[Torts] Answer Guide (3) for Negligence


Structure for Negligence

Action in negligence
[P] would commence legal proceedings against [D] in negligence for the damage he/she has suffered as a result of [facts]. In advising [P] of the likelihood of successfully commencing these proceedings, the relevant legal principles outlined in Civil Liability Act 2003 (Qld) and the cases interpreting these statutory provisions, will be applied to the facts of this case.

Duty of care                                                                           
A duty of care is owed to those so closely and directly affected by his or her conduct that he or she ought reasonably to have them in contemplation as being so affected when undertaking the conduct in question (Lord Atkin in Donoghue). It is established by precedent that [D; facts] owes a duty of care to [P; facts] (Case). Therefore, as [D] and [P] were in the established relationship of [facts] to form a duty of care, [D] owed a duty of care to [P]. 

Breach of duty
Standard of care:
The next issue is the determination of the standard of care owed by [D] to [P]. The test applied in determining the standard of care owed by the [D] to [P] in a negligence action in an objective one reflecting the standard of a reasonable person (Glasgow v Muir). The standard of care will generally be determined without reference to personal characteristics of [D] except in limited circumstances. Therefore, [facts].

Reasonable foreseeability and negligence calculus:
In order to breach a duty, it is necessary for the risk of harm to be not insignificant (CLA s9(1)(b)) or traditionally under common law that it not be far-fetched or fanciful (Wyong Shire Council v Shirt), though Drinkwater v Howarth held the two meant the same thing. In the case, the risk was foreseeable (Chapman v Hearse) as a result of [D]’s conduct that is “not far-fetched or fanciful” (Wyong) or not insignificant (s9(1)(b)). [P] must establish that [D] has fallen below the standard of care expected of a reasonable [person; facts] in the [D]’s position (s9(1)(c)). To establish this element, [P] must consider the calculus of negligence. It could be said that though probability of harm (s9(2)(a); Bolton v Stone) is low but due to the comparative seriousness of the harm (s9(2)(b); Goode v Nash), [D] is more likely to find [D] as negligent. The burden of taking precautions (s9(2)(c); Caledonians Collieries) was low as [D] could have taken comparatively simple steps to avert the foreseeable harm such as [facts].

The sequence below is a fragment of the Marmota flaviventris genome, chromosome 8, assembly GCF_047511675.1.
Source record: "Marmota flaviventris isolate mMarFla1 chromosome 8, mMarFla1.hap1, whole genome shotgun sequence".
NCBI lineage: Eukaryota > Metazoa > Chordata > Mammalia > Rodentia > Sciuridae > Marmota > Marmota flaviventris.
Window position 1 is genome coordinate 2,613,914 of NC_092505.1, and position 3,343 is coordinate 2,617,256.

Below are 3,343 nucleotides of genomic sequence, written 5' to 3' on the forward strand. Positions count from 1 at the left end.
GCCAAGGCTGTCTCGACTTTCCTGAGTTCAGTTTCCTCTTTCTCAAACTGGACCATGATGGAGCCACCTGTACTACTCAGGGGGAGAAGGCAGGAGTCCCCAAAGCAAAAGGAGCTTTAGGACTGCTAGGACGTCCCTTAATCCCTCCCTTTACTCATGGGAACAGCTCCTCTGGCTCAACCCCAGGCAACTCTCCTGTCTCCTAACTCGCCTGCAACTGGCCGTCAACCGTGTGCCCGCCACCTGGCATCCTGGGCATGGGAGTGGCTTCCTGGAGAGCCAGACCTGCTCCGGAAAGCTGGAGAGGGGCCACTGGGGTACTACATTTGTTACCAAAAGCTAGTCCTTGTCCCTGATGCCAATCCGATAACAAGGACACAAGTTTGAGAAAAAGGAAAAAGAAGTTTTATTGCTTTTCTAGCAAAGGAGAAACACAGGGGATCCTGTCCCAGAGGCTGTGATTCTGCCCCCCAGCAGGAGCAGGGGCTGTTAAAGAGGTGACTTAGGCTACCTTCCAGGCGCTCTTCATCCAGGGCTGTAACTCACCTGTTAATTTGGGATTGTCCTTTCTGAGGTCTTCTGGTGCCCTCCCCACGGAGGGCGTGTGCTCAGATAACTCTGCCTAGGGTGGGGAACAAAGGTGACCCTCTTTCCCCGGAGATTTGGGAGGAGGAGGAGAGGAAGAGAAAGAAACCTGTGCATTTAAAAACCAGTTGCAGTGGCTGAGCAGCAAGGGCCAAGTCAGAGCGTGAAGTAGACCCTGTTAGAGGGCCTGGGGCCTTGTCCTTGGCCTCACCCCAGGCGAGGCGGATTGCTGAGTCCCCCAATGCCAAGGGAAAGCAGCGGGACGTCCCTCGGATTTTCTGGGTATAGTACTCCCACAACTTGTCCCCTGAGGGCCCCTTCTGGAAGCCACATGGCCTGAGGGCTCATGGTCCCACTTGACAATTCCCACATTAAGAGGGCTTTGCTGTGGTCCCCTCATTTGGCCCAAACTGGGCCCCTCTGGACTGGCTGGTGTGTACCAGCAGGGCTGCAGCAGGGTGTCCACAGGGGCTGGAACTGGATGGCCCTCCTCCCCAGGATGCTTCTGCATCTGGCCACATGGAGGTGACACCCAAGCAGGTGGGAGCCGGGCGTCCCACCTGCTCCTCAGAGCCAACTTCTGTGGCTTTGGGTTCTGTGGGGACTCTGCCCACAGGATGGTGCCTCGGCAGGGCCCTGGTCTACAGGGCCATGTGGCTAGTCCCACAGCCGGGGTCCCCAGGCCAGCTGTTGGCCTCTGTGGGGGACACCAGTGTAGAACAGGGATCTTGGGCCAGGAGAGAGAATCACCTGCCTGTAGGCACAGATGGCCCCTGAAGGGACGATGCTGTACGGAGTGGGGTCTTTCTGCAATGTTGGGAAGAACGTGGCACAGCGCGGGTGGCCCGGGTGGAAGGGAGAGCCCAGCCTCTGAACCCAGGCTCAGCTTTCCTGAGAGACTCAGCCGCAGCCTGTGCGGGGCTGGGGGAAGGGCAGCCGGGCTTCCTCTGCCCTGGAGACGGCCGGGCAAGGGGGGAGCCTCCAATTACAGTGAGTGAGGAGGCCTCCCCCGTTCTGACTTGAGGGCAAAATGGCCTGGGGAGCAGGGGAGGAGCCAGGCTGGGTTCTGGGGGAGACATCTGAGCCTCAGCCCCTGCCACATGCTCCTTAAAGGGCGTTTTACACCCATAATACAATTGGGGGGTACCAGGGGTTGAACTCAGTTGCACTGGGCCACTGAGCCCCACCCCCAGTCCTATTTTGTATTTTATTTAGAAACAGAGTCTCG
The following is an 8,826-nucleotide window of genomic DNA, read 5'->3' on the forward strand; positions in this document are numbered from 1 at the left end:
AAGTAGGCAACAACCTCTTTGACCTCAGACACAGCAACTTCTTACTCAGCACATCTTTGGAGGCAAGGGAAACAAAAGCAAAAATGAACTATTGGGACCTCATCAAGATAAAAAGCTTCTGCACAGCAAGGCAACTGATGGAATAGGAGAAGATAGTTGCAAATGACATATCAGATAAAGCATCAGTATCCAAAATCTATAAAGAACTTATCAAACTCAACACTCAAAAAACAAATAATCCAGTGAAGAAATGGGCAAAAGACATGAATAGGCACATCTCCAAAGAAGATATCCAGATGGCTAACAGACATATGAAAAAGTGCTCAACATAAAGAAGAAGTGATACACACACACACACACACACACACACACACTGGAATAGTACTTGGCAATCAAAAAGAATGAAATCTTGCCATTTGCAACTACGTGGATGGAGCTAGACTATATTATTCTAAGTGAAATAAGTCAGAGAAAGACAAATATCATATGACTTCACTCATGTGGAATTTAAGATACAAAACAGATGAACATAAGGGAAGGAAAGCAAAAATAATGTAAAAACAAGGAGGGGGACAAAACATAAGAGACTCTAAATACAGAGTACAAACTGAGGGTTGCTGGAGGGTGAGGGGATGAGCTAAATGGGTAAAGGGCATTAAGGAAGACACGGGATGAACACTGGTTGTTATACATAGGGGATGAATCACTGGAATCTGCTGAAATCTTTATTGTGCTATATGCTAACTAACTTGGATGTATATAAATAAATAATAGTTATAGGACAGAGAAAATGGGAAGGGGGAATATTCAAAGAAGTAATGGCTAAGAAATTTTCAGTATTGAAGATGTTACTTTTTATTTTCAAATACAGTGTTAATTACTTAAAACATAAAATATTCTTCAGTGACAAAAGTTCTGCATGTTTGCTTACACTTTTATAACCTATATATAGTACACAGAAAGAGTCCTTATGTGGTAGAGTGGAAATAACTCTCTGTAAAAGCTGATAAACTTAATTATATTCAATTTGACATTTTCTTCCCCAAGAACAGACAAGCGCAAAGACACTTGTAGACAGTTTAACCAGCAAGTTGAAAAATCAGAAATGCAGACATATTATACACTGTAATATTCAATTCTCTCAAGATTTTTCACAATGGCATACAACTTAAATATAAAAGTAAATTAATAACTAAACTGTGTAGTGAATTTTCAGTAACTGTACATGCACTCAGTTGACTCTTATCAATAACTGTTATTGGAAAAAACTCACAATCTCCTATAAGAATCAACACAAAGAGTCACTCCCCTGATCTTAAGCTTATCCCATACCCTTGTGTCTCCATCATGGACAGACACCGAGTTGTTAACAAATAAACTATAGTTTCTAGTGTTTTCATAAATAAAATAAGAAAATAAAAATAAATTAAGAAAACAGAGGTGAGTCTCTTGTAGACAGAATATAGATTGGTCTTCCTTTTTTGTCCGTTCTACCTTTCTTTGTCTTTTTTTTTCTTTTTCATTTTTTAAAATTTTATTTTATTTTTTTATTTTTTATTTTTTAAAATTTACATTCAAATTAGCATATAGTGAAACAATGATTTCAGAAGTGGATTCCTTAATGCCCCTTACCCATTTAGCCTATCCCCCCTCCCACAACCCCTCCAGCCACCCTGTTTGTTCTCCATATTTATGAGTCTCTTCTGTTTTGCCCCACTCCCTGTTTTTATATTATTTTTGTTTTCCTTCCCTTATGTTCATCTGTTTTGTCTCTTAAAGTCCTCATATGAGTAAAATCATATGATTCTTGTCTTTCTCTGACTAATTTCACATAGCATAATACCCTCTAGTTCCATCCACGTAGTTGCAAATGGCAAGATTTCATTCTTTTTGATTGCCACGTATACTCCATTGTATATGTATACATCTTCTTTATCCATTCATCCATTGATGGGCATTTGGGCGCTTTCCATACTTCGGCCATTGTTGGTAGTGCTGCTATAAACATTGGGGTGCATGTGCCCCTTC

Conclusion:
[P] would most likely be able to establish that the [D] has fallen below the standard of care of a reasonable person in light of the probability, seriousness and minimal burden of taking precautions. Therefore, the court is likely to conclude that [D] has breached their duty of care.

Causation
Situation A (but-for test):
Having proved that [D] was negligent, the plaintiff must prove (section 12) that that negligence in fact caused his or her injures and that injuries were not too remote in law (s11). S11(1)(a) is a statutory modification of the “but for” test of the common law (Barnett v Chelsea and Kensington Hospital) test for determining causation. Applying this test to the facts, [P] would not have suffered harm but for [D]’s negligence. Therefore, [D]s failure to take reasonable care caused [P]’s injury.   

Situation B (Multiple sufficient causes):
In establishing causation in fact it is not necessary that one or other of the [D]s be the sole cause of the plaintiff’s damage (Nilon v Bezzina). In a case like this where there are multiple contributing causes of the [P]’s damage, the ‘but for’ test cannot be applied (March v Stramare) and therefore the court is to apply a test of common sense and experience (March v Stramare) to determine whether one or more of the possible causes were an effective cause of the damage. On the facts of this case the negligence of each of the [D]s would be regarded, on balance of probabilities, as an effective cause of the [P]’s damage.